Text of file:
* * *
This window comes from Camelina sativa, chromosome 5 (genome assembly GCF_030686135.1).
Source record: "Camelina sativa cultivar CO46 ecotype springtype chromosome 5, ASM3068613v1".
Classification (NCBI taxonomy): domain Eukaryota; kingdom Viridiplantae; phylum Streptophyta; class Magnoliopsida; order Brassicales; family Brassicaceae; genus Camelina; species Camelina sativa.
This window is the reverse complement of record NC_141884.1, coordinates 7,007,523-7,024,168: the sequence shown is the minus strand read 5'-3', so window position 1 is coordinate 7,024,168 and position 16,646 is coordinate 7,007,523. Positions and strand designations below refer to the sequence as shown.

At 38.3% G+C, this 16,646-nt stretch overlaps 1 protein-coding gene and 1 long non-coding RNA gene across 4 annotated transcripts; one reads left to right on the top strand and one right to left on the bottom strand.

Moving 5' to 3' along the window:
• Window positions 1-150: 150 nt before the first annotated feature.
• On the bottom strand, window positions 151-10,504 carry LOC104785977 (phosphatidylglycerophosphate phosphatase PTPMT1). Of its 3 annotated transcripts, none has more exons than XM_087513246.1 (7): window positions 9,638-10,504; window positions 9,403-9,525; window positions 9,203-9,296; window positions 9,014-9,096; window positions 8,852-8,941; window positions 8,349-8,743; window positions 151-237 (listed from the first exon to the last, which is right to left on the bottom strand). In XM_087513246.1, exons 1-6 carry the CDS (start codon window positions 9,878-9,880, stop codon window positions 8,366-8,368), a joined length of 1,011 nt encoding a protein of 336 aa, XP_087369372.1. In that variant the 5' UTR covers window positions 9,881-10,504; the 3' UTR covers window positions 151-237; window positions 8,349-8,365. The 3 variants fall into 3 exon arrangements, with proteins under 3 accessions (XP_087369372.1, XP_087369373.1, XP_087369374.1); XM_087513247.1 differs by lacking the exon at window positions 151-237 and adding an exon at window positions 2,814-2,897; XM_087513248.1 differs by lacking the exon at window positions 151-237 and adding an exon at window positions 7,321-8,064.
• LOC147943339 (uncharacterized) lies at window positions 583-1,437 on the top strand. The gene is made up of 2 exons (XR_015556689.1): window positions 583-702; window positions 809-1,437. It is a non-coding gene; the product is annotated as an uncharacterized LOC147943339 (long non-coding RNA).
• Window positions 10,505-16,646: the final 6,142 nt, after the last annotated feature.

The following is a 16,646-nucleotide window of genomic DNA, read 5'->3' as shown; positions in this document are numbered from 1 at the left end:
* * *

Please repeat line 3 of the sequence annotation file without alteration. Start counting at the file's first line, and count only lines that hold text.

Classification (NCBI taxonomy): domain Eukaryota; kingdom Viridiplantae; phylum Streptophyta; class Magnoliopsida; order Brassicales; family Brassicaceae; genus Camelina; species Camelina sativa.